A strong, attractive example of William Scull's seminal map of Pennsylvania, a map oft referred to as the 'Revolutionary War map' of the state. The information depicted on the map is far and away the most comprehensive and accurate for any map of Pennsylvania to that date, and for years thereafter; a fact that in part reflects its history. In 1759, Nicolas Scull, the Surveyor General of Pennsylvania and William Scull's grandfather, issued a map of the eastern parts of Pennsylvania commissioned by the colony's government. This was based to a great extent upon Nicolas' surveys and other first hand information, making it the standard for all subsequent maps. About ten years later, William Scull produced an updated map of Pennsylvania, basing it upon his grandfather's map as well as on his own new surveys and other information. The first edition of this map, issued in small numbers, is extremely scarce and valuable. Five years later, Sayer and Bennett issued this further updated edition in Jefferys' North American Atlas of 1775. $5,200
William Scull. "A Map of Pennsylvania." Paris: George Louis le Rouge, 1778. 26 1/2 x 51 3/4 (platemarks) plus generous margins all around. Engraving. Folds as issued. With some minor folds and short tears and very few spots along borders. Overall excellent condition.
A French edition of William Scull's seminal map of Pennsylvania, a map oft referred to as the 'Revolutionary War map' of the state. The information depicted on the map is far and away the most comprehensive and accurate for any map of Pennsylvania at the time of the Revolution. In 1759, Nicolas Scull, the Surveyor General of Pennsylvania and William Scull's grandfather, issued a map of the eastern parts of Pennsylvania commissioned by the colony's government. This was based to a great extent upon Nicolas' surveys and other first hand information, making it the standard for all subsequent maps. About ten years later, William Scull produced his updated map of the colony, basing it upon his grandfather's map as well as on his own new surveys and other information.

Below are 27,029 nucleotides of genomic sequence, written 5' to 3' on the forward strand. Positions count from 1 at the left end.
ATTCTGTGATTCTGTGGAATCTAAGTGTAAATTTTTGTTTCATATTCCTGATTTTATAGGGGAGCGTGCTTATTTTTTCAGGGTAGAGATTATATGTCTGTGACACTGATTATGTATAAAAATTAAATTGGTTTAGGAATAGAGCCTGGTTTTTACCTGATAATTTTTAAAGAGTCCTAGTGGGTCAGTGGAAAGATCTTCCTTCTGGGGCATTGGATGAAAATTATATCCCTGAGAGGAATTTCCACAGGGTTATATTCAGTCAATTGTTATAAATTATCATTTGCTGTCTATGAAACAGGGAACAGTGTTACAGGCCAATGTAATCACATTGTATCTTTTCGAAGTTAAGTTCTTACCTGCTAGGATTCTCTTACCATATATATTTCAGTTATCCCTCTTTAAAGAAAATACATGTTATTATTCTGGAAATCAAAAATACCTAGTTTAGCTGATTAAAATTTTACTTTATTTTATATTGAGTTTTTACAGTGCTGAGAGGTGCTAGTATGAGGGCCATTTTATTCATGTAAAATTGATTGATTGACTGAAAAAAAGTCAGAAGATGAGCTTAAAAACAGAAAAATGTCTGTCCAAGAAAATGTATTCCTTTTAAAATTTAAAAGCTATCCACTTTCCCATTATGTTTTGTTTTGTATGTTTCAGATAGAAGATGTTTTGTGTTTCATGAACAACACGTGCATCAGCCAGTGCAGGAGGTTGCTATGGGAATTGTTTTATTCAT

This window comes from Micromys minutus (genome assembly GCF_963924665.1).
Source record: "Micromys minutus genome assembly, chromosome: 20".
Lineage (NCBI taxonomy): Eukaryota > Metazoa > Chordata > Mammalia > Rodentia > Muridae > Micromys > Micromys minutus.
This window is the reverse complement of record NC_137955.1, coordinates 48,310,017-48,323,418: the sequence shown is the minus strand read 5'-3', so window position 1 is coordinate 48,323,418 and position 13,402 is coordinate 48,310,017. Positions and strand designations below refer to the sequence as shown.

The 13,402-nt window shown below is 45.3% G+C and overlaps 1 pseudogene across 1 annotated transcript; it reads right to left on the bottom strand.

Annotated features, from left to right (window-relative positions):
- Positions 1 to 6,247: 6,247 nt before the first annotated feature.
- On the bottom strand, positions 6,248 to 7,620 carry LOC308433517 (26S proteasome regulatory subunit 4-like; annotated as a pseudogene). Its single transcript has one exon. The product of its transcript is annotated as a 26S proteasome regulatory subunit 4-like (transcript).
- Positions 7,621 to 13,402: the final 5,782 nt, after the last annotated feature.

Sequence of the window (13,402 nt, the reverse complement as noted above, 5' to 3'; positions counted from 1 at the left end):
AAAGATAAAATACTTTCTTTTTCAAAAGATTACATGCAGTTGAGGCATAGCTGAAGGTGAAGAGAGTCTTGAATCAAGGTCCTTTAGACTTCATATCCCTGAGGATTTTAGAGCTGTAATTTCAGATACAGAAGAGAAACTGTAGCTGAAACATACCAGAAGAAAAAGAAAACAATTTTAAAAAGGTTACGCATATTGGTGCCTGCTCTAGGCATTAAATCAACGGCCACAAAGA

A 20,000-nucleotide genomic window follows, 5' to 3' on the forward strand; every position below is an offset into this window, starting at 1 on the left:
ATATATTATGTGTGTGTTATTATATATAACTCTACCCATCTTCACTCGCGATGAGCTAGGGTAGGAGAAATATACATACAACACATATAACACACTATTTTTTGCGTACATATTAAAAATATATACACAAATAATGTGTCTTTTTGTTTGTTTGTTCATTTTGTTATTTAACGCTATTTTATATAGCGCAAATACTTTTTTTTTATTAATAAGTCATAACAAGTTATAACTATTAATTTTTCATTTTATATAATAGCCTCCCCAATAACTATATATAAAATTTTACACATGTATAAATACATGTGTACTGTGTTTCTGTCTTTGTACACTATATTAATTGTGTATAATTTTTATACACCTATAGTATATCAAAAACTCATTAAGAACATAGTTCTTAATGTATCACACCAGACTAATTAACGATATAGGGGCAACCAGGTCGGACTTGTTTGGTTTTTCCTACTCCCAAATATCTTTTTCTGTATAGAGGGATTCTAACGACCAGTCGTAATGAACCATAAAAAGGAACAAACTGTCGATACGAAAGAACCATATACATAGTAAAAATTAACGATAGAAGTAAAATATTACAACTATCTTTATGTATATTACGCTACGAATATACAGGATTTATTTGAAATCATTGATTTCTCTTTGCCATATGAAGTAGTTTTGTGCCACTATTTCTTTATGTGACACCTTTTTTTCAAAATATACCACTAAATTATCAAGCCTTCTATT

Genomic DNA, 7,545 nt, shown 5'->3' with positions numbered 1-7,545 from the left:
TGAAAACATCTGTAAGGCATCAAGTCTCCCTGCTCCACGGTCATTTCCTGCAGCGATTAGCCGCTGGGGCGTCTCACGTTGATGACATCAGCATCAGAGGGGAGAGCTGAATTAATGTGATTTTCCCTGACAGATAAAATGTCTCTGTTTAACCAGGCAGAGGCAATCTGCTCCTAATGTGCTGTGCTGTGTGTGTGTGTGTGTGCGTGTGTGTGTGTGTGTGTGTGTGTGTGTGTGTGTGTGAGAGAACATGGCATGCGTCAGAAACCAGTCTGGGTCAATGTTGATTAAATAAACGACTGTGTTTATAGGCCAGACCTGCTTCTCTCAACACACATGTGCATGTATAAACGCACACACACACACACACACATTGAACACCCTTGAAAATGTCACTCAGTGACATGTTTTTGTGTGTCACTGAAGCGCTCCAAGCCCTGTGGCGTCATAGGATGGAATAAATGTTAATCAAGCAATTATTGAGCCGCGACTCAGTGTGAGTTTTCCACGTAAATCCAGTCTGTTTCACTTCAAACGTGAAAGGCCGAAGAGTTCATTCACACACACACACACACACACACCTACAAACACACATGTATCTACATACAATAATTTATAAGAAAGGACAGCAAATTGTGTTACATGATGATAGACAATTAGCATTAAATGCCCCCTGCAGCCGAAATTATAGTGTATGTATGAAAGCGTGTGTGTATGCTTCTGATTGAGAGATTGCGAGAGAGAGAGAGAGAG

Because of its detail and accuracy, this map would have been used by the British, American and French troops during the Revolution. This international interest in the map is reflected in the issuing of this French edition which copies exactly Scull's information. The only obvious difference between the English and French editions is the addition of a French language imprint in the upper left corner. A wealth of detail is shown, especially for the region around Philadelphia, where roads, houses, tolls, inns, mills, etc. are indicated and named. One of the most significant features of William Scull's map is that it is the first to show with any accuracy the western portions of the colony. The frontier west of the mountain ridges that cut through Pennsylvania were just beginning their social and economic development around the middle of the eighteenth century, and so it was crucial for this area to be accurately mapped. William Scull was the first to go beyond the 'improved' parts of the colony to show the topography, settlements, forts, and roads of the region. Shown, for example, were the main roads to and through the west, including the "Forbes Road," the major highway from the east to the Mississippi Valley, the main forts in the area, including Fort Pitt, now Pittsburgh, and some of the early battle sites, such as "Gen'l Braddock's Field." For the whole state, then, this map is a trove of fascinating social and topographical detail; it is one of the most interesting and significant maps of Pennsylvania ever produced. $3,500
"The State of Pennsylvania from the latest Surveys 1800." after Reading Howell. From John Payne's Universal Geography. New York: J. Low, 1800. 7 1/4 x 10 1/4 (neat lines). Engraving. Trimmed left margin, with some chipping into neatline. Remargined, else good condition.
An early American published map of Pennsylvania, based mostly on Reading Howell's important map of 1792. Much topographical information is shown, with rivers especially prominent. Forts, towns and smaller settlements are detailed, including in the less developed western parts of the state. Counties are named and major roads are indicated. An interesting map at the beginning of the nineteenth century. $175
Matthew Carey. "Pennsylvania." from Carey's American Pocket Atlas. Philadelphia: M. Carey, 1801. Engraving. With margins and folds as issued. Very good condition.
A map from the second edition of Carey's American Pocket Atlas, published in 1801. This is a significant, early atlas issued by Mathew Carey, the first American to specialize in cartographic publishing. Carey, an Irish immigrant, set up an elaborate cottage system of craftsmen for engraving, printing, and coloring his maps, utilizing the best independent artists directed to a common end. Carey is important, then, not only for the excellent maps he produced, but for his setting the pattern for American map publishing, to be followed by the likes of John Melish and Henry S. Tanner.